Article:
18 May 2020 at 9:00 am
Meet the Team: Lisa Futschek
As General Manager – International, Lisa manages ENZ’s international network, setting the strategies and overseeing the day-to-day operations of the 36-strong team spread across over 20 locations globally.
Hi Lisa. Could you please outline your own role and the role of the International team?
ENZ’s International Team delivers on the strategies our organisation sets to best position New Zealand as an education partner in our key offshore markets. It’s a two-way flow with our skilled offshore teams not only delivering a vast array of in-market initiatives, but also providing crucial market intel contributing to the setting of our core strategies and objectives.
We ask a lot of our teams. Not only do they bring crucial language skills and a deep understanding of the cultural context, but they are also marketers, event organisers, Government-to-Government experts, relationship managers, skilled communicators and more. They need to be as comfortable talking with a Minister as they are with a student seeking an education in New Zealand.
My role is to set the direction, to coach, mentor, energise, and to ensure that the output of our team plays its part in realising the overall vision of our organisation.
How is the COVID-19 pandemic impacting your team’s work?
The impacts of COVID-19 on the International Team’s work have been wide-ranging.
The first order of things related to the closed borders and the need to cancel, postpone or re-imagine the large number of in-market events that had been planned.
At the same time, there was a square focus for both ENZ’s off- and onshore teams to support the experience of those international students who remained in New Zealand or had been unable to get here. This included everything from their access to online learning, accommodation needs, physical and emotional wellbeing, support through hardship, visa queries and connection to repatriation flights.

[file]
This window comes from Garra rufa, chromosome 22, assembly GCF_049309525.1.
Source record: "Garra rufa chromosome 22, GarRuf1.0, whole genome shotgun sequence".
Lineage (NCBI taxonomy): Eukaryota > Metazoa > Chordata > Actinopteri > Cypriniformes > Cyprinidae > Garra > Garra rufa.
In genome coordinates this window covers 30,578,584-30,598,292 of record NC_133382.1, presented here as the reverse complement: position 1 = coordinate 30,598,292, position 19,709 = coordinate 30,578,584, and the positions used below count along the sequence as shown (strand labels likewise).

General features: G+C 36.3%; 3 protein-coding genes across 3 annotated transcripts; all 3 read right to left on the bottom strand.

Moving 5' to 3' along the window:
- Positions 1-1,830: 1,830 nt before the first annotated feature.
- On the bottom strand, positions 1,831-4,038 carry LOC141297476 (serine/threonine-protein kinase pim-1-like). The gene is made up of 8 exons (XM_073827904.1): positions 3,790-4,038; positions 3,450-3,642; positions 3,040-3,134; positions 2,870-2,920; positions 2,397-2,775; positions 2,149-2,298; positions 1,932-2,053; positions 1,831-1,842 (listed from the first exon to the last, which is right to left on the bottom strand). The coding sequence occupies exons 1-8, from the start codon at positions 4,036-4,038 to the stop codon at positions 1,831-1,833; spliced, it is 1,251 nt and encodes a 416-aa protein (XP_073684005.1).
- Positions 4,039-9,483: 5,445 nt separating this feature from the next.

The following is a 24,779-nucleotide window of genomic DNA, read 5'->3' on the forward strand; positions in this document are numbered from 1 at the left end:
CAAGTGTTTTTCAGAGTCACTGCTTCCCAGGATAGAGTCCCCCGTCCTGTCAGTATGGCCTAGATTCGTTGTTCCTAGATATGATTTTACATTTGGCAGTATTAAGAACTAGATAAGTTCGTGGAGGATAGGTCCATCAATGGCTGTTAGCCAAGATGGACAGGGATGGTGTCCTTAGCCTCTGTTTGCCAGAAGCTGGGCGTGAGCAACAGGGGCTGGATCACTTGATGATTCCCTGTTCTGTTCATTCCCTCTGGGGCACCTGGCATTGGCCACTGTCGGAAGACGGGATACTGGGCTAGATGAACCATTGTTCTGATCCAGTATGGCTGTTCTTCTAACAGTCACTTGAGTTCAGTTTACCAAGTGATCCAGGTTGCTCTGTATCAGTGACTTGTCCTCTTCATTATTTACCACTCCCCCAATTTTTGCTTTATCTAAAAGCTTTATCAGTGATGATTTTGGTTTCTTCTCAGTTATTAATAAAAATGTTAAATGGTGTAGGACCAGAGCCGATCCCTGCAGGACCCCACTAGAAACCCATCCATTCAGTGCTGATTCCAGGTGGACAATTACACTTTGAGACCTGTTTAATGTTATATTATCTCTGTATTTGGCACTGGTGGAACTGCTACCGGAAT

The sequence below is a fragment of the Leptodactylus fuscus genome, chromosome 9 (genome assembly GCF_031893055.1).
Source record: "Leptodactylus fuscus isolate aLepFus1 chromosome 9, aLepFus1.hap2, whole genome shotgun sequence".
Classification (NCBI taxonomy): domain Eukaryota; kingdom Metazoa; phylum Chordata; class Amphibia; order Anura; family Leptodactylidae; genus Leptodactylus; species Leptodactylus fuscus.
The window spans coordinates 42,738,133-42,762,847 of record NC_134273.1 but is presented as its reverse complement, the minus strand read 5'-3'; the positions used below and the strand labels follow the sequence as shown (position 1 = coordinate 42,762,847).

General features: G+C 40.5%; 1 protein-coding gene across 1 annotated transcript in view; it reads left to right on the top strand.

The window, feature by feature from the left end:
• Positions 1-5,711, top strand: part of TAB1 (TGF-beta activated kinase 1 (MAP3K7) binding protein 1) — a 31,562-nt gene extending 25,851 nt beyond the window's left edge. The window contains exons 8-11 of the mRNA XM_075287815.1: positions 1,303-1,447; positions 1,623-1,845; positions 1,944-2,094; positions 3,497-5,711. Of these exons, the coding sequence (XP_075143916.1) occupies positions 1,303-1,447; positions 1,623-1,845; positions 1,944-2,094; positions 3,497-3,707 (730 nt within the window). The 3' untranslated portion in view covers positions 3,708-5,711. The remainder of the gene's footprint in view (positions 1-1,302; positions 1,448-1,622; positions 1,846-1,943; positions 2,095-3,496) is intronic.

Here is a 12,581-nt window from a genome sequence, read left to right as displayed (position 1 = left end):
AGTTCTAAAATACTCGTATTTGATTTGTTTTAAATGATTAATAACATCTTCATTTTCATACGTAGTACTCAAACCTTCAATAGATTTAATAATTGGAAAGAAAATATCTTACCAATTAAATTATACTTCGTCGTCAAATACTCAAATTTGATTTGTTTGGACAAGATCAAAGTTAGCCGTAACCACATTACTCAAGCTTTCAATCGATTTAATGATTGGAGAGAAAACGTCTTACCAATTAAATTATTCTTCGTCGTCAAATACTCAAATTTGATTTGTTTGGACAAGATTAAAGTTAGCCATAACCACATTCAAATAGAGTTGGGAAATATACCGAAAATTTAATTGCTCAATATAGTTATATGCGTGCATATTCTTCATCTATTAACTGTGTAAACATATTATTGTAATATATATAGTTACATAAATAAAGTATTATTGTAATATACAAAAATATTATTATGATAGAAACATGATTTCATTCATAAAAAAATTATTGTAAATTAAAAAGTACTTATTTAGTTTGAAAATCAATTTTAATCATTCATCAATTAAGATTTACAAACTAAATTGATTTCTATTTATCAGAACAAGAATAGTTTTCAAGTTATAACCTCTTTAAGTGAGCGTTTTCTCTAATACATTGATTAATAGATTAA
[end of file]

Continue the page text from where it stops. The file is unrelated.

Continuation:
Throughout all of this, the offshore teams have been heavily engaged in communicating with a full range of stakeholders – students, parents, agents, industry partners, NZ Inc partners and governements – to keep them abreast of developments and to assist in responding to their wide-ranging information needs.
Can you tell me a bit about your own professional background?
I’ve always been interested in international relations. I spent 18 years as a career diplomat with the Ministry of Foreign Affairs and Trade (MFAT), living and working in Chile, Germany and New York City.
Through those 18 years at MFAT, I gained an understanding of New Zealand’s place in the world. There is no doubt that we punch above our weight. Positioning our nation globally through diplomacy is highly rewarding but it is also a long game.
What I have found particularly satisfying since joining Education New Zealand in 2013 is the short gap between effort and result. We get to see very quickly the impact of our work on thousands upon thousands of people whose lives have been transformed by a New Zealand education. I’m proud to be able to play a part in that.
People might think that diplomacy is something which happens exclusively at embassies and at a Government level. But in fact, education diplomacy is part of our organisaton’s DNA. And through our alumni we have created an enormous international network of ambassadors for both a New Zealand education as well as everything else our country has to offer.
What do you do in your spare time? Can you tell us about the choir you sing in?
Yes! I’ve been in a local choir called the Doubtful Sounds since 2014. It’s wonderful. It’s complete “me time”. It’s away from work, it’s away from the family, it’s an escape from the normal preoccupations of life. I find it completely joyful.
I love making music with other people. We’re not too serious; it’s not an auditioned choir and reading music is not a pre-requisite. I love the fact there’s a whole range of people involved. Our choir master Bryan Crump (of RNZ fame) is a brilliant musician and arranger of music, and is very active in getting us in public. We sing at weddings, flash mobs in the street, the Fringe Festival, slots on RNZ. We sang last year in the Wright’s Hill gun implacement and at this year’s Newtown Fair.
From the CE: Manaakitanga in the time of coronavirus
I am very proud of the way New Zealand’s education community has risen to the challenge of keeping international students...